02-07-2012, 12:50 PM
Beaut stuff Alexander! Binos are just the thing sometimes. Went for a weeks holiday at Robe in SA late January this year. As it was the first time there I had no idea of weather and packed my ancient 7x 50's. What a great week it was too. No moon clear as anything skies and windy enough to keep the mozzies from landing just great! Faint fuzzies everywhere, so to get ready for the next time i went out and slowly through classifides assembled my grab and go scope(s). 4" ED and 4' f5 achro on EQ5 manual mount.:D
02-07-2012, 07:13 PM
:D You cant get much more down sized than this ,, my 60mm TAK Flourite refractor with 355mm 's of focal length , but man what a scope ! :thumbsup:, just awsome .
I love her so much .
On the Cloudy Nights forum I replied to your questions on small achros, along with some links. I also noted I have an AT72ED that I love for wide-field, especially for the Southern skies. However, I also like observing with binoculars and have been using my recently acquired 8x56 a lot. I have noticed a distinct difference between binoculars and RFTs, but couldn't quite put my finger on it. This morning I found an article by Tony Flanders (Sky&Telescope) that I found to be good, explaining some of the differences I see.
I especially found the parts about image brightness and color perception interesting, as I have noticed it. Also, the moon has a '3-D' feel that I don't get when observing cyclops, as well as with other objects. I'm not trying to talk you out of a small achro, as I really like small scopes. I'm just giving you an option to consider for wide-field. As I mentioned, I have an 8x56 bino, and I'm currently looking for something with higher magnification in the 15x to 20x range for lunar and DSO, which will be mounted on a photo tripod.
No matter if you use binos or RFT, low power observing is awesome.
04-07-2012, 10:05 AM
:D You are right there , Ed , the 3D effect on the moon is readily seen in my 25x100 mounted binos , it looks like a globe , not a flat picture .
04-07-2012, 11:39 AM
Ed, read the article, binoviewer maybe? I know nothing about them though :shrug:
04-07-2012, 06:03 PM
I agree with you Alex. Looking through a 16" Dob and looking through 20x80 binos are equally rewarding.
Alex, I don't have a binoviewer but I have researched it as an option to my RFT. I can't find an article I recently read, but I do remember the article explained that in a binoviewer the light is being split, as opposed to two similar sized optical tubes in a bino, so the image is not as bright. The author wrote that in small scopes the splitting of the available light to each eye dims the image compared to the same small scope being used with one eyepiece of same magnification. Also, with binoviewers the point at which the image comes to focus changes, and a barlow is needed to bring the image to focus, usually around 1.5x and normally included with the binoviewers. The conclusion was that binoviewers are great for large scopes with their increased light gathering to observe at higher magnifications, not so ideal for wide-field use in small RFTs.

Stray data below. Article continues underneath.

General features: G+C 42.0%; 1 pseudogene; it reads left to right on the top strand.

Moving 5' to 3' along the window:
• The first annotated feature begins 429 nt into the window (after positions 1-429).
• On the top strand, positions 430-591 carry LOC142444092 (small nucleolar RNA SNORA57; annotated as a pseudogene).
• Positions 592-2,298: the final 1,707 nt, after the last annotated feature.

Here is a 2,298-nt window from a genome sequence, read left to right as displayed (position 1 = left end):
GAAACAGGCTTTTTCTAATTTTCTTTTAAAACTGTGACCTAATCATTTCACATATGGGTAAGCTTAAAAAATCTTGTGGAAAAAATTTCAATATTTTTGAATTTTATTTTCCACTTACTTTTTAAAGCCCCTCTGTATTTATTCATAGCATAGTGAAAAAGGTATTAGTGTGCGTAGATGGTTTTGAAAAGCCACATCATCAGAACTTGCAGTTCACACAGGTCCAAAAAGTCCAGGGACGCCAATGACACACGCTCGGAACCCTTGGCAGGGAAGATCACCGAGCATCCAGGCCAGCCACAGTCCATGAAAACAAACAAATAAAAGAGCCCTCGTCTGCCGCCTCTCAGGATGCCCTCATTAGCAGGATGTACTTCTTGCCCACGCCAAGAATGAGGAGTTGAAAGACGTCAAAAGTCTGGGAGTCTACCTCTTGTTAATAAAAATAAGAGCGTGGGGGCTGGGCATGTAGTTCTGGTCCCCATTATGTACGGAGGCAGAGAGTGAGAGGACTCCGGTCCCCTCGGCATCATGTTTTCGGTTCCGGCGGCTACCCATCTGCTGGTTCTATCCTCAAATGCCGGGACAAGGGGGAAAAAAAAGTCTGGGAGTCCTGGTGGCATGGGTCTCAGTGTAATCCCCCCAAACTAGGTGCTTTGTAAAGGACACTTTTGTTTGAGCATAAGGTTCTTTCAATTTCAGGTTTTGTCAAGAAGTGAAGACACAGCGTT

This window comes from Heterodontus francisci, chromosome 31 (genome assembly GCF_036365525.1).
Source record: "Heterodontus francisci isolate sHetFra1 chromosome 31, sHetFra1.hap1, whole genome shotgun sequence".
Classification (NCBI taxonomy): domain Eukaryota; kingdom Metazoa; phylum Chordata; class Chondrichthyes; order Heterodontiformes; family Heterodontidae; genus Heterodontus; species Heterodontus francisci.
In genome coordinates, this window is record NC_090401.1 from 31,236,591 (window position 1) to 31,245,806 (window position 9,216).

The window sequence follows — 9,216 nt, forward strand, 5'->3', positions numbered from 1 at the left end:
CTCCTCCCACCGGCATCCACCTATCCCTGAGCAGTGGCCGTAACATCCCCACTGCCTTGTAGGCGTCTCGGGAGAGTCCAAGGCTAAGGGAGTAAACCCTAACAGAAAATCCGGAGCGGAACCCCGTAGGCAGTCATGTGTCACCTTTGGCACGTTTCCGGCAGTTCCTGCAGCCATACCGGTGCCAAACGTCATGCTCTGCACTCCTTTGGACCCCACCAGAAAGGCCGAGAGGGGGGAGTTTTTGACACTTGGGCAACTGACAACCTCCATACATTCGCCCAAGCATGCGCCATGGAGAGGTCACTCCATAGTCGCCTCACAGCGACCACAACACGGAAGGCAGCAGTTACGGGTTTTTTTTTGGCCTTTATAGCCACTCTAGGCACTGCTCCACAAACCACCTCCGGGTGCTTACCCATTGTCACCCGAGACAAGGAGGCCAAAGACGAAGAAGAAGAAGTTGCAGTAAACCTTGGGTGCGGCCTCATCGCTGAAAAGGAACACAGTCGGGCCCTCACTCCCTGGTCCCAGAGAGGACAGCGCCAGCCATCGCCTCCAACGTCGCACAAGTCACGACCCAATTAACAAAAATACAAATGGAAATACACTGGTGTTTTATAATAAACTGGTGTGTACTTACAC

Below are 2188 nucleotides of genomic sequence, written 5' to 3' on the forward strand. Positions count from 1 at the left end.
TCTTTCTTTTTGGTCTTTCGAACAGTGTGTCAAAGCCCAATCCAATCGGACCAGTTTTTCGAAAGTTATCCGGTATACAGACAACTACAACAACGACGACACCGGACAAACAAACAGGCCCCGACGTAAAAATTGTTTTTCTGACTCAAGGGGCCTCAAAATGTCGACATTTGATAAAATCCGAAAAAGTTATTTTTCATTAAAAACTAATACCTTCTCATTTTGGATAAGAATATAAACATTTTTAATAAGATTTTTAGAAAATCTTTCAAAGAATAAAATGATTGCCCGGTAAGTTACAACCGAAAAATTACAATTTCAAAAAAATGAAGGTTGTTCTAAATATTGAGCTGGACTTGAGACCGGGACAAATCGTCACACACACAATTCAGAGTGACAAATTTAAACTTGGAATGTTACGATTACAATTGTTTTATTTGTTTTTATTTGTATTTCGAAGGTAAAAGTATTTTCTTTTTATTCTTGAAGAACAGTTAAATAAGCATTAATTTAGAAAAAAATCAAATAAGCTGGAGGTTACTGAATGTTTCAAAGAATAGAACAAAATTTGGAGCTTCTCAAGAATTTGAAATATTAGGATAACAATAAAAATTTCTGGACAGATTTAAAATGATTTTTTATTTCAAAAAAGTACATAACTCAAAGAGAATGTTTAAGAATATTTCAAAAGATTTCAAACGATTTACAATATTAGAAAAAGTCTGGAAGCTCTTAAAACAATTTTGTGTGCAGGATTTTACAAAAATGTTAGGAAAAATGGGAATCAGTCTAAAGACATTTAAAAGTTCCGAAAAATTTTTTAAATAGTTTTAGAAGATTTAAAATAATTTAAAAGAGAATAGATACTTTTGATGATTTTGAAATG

Found this one on CN: 'Do BVs Match Binoculars for Wide Angle Views?' http://www.cloudynights.com/ubbthreads/showflat.php/Cat/0/Number/5285382/page/0/view/collapsed/sb/5/o/all/fpart/1
I hope this helps.
05-07-2012, 07:51 PM
Alex check out reply #11 on wide fields and 2" diagonals in smaller refractors.
might be of some interest.
Yes Alexander, the views through a good pair of bino's are just splendid, wonderful interpret of a great night,
06-07-2012, 06:16 AM
Although the binoviewers split the light, the advantage of the light going to both eyes, and the processing then done by our brain, should not be underestimated.
I loved the difference that binoviewers made so much that I upgraded from my original WO ones to a better set. I use them mostly on the 4" F5 refractor and find them plenty bright enough.
As for the focus issue, I do what I have done with nearly every refractor I own, shorten the tube and get a longer focuser fitted, that way I get the in-travel required for things like binos and get plenty of room on the back for all the photographic gear when not going visual. That way I can get away without using the barlow.
( I still don't know why scopes are always just that bit too long, I wish the tubes were shorter by default)
I find I hate using a single eyepiece these days, I much prefer bino-viewing or using the mallincam and looking on the screen in realtime.
I'd love a true bino scope, but I imagine that is difficult and expensive though if I could find a way to do it with a pair of C8s I'd grab another one...
That sketch is wonderful Alex, it inspired me to dig out the binoculars and take a look at the same target, and your image really captures very much the feel of what I saw.
09-07-2012, 12:28 PM
I wonder if there's suck a thing as a Bino-piggyback for a mounted scope? I have a pair of 20 x 90's from Andrew's which started me off on my (incredibly expensive, time consuming and very cold :D) journey, still go back to them every now and then.